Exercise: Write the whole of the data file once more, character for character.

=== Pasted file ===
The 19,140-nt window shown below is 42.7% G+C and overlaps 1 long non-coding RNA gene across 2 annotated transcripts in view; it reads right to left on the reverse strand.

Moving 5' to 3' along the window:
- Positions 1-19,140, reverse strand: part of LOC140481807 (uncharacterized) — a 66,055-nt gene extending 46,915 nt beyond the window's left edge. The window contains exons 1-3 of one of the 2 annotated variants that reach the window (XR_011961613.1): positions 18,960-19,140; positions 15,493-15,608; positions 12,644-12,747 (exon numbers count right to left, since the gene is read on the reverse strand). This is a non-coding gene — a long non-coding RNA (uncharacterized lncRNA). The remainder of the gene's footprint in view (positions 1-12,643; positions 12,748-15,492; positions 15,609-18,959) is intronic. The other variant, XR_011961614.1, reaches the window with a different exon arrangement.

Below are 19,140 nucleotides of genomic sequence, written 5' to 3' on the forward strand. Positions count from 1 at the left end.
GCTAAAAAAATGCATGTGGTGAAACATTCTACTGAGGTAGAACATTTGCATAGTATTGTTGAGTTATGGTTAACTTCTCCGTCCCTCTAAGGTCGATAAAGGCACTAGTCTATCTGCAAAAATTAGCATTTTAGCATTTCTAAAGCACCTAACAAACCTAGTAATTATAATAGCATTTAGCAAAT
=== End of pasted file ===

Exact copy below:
The 19,140-nt window shown below is 42.7% G+C and overlaps 1 long non-coding RNA gene across 2 annotated transcripts in view; it reads right to left on the reverse strand.

Moving 5' to 3' along the window:
- Positions 1-19,140, reverse strand: part of LOC140481807 (uncharacterized) — a 66,055-nt gene extending 46,915 nt beyond the window's left edge. The window contains exons 1-3 of one of the 2 annotated variants that reach the window (XR_011961613.1): positions 18,960-19,140; positions 15,493-15,608; positions 12,644-12,747 (exon numbers count right to left, since the gene is read on the reverse strand). This is a non-coding gene — a long non-coding RNA (uncharacterized lncRNA). The remainder of the gene's footprint in view (positions 1-12,643; positions 12,748-15,492; positions 15,609-18,959) is intronic. The other variant, XR_011961614.1, reaches the window with a different exon arrangement.

Below are 19,140 nucleotides of genomic sequence, written 5' to 3' on the forward strand. Positions count from 1 at the left end.
GCTAAAAAAATGCATGTGGTGAAACATTCTACTGAGGTAGAACATTTGCATAGTATTGTTGAGTTATGGTTAACTTCTCCGTCCCTCTAAGGTCGATAAAGGCACTAGTCTATCTGCAAAAATTAGCATTTTAGCATTTCTAAAGCACCTAACAAACCTAGTAATTATAATAGCATTTAGCAAAT